Federal Court Says States Can Regulate Vehicular Emissions to Reduce Greenhouse Gases
The court also rejected automaker assertions that implementing the regulations would present engineering and economic difficulties to such an extent that cars would become unaffordable and unsafe. The court found such outcomes improbable in an industry that prides itself on "modernity, flexibility and innovativeness". The court concluded that "[h]istory suggests that the ingenuity of the industry, once put in gear, responds admirably to most technological challenges."
The Vermont statute was based on California regulations, which were based in turn on Section 209 of the federal Clean Air Act. Section 209(b) allows California to establish its own emissions standards, and Section 209(a) allows EPA to grant waivers from preemption for such standards. The court's decision is a boost to California's statute; however, enforceability of the statute, and others based upon it, depends on whether the EPA grants a waiver under the Clean Air Act, thus allowing California to implement its stringent emissions controls. The state's request for a waiver has been pending at EPA since 2005. The U.S. Supreme Court Massachusetts v. EPA case earlier this year cleared the way for greenhouse gas emissions regulation by EPA; however, EPA has still not acted on the waiver request. In a related action, automakers have challenged California's regulations in federal court on grounds similar to those in the Vermont case. The case is set for hearing on October 22, 2007 in Fresno.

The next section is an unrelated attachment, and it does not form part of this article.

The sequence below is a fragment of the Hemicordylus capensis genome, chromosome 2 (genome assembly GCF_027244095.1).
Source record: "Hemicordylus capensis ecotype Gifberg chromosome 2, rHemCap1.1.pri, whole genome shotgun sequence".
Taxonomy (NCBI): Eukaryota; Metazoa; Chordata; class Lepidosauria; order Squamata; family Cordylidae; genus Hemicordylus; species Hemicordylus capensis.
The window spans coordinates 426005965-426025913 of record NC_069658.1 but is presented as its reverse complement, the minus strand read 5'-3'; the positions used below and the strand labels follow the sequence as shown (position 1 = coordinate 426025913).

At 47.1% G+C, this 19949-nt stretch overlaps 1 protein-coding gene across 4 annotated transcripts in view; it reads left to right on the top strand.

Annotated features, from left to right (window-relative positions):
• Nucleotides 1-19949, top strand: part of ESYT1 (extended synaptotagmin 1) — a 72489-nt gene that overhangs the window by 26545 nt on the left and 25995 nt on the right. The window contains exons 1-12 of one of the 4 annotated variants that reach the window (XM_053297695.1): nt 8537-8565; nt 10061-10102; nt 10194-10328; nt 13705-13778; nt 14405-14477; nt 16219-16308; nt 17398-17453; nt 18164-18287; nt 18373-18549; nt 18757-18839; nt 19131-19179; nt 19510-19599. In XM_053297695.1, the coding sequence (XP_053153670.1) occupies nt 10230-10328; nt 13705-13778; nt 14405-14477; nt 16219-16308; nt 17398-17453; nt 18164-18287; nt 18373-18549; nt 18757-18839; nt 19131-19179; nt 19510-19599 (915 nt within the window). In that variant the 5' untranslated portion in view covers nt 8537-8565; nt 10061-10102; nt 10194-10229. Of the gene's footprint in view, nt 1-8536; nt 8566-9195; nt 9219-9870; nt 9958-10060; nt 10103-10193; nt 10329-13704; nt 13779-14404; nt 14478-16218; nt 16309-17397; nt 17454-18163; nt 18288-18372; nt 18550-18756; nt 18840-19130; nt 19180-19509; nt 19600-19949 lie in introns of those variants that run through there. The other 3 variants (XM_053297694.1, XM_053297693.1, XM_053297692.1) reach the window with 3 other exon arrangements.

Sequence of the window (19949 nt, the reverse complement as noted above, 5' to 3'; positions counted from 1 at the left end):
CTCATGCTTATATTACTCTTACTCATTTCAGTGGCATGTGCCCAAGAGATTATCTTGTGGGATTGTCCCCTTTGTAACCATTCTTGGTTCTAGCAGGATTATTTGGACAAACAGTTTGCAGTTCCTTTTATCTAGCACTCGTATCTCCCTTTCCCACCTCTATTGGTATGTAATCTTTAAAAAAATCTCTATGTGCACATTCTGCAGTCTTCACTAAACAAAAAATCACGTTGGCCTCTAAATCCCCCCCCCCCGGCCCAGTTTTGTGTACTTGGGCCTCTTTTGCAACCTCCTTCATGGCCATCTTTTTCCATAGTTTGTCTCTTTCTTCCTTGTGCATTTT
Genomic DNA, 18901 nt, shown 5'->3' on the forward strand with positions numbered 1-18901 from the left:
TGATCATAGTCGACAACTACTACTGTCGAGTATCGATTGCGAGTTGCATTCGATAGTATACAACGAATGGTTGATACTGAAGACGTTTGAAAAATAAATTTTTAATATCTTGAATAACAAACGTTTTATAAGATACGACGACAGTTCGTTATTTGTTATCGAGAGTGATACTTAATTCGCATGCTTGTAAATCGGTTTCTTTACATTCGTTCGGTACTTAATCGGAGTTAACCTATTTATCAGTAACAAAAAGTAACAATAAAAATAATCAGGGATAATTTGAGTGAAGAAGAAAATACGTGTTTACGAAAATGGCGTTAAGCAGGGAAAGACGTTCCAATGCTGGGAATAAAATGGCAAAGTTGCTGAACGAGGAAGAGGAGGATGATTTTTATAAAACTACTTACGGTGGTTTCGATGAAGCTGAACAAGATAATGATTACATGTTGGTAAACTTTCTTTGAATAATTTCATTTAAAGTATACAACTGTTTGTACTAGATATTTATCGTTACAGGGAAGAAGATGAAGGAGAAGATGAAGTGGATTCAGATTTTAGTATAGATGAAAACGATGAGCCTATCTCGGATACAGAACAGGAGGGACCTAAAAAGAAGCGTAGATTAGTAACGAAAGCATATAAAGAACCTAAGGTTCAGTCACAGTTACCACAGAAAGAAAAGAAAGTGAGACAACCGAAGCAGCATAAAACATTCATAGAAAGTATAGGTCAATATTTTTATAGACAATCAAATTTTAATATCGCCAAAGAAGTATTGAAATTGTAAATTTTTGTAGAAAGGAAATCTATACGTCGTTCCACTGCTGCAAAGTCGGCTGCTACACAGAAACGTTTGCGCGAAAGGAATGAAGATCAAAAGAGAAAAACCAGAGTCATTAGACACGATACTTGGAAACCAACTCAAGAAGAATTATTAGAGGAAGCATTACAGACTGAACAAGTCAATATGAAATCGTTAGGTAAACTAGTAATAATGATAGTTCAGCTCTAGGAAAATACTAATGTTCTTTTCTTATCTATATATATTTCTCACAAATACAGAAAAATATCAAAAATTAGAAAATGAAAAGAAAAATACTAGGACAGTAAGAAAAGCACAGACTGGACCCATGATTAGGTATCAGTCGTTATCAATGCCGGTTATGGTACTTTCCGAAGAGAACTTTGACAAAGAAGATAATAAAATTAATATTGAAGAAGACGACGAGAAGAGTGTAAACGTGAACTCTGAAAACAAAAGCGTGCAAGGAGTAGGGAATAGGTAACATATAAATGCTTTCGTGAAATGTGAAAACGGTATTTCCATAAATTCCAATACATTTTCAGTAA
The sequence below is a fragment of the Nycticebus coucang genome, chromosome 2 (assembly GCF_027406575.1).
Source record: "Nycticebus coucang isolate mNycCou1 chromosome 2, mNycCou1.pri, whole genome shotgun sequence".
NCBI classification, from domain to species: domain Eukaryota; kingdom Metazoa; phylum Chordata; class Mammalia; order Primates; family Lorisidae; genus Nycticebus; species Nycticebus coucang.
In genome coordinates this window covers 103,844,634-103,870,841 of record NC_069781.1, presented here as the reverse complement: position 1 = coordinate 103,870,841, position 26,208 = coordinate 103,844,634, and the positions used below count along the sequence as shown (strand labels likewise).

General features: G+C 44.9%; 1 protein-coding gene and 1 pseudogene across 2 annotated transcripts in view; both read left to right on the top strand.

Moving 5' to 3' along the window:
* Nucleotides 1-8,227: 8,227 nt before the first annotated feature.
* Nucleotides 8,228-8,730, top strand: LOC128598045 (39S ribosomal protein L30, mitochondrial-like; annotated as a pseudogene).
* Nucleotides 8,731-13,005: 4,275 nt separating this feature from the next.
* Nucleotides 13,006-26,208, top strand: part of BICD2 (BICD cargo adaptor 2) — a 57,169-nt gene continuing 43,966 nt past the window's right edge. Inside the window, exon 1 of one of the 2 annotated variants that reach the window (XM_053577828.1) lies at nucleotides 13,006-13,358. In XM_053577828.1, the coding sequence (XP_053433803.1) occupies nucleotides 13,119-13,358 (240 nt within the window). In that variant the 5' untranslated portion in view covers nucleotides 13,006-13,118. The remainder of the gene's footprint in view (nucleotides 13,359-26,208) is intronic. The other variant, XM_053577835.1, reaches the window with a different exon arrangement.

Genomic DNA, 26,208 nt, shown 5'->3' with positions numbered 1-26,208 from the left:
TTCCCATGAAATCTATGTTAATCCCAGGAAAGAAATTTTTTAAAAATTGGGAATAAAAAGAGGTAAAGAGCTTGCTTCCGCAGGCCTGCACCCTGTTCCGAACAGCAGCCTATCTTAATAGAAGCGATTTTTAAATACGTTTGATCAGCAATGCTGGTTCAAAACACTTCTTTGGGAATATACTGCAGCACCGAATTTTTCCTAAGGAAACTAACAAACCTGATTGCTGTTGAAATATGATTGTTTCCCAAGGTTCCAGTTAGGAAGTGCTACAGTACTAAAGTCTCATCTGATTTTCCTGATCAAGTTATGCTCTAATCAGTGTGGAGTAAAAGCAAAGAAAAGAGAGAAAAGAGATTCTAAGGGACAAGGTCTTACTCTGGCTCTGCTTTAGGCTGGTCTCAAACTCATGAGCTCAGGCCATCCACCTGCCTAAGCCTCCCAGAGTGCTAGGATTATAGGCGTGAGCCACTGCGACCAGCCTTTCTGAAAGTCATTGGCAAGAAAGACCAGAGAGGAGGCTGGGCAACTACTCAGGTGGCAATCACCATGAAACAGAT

The Vermont case is Green Mountain Chrysler Plymouth Dodge Jeep, et al. v. George Crombie, et al., United States District Court for the District of Vermont, Case No. 2:05-cv-302, consolidated with Case No. 2:05-cv-304, dated September 12, 2007.ShareThis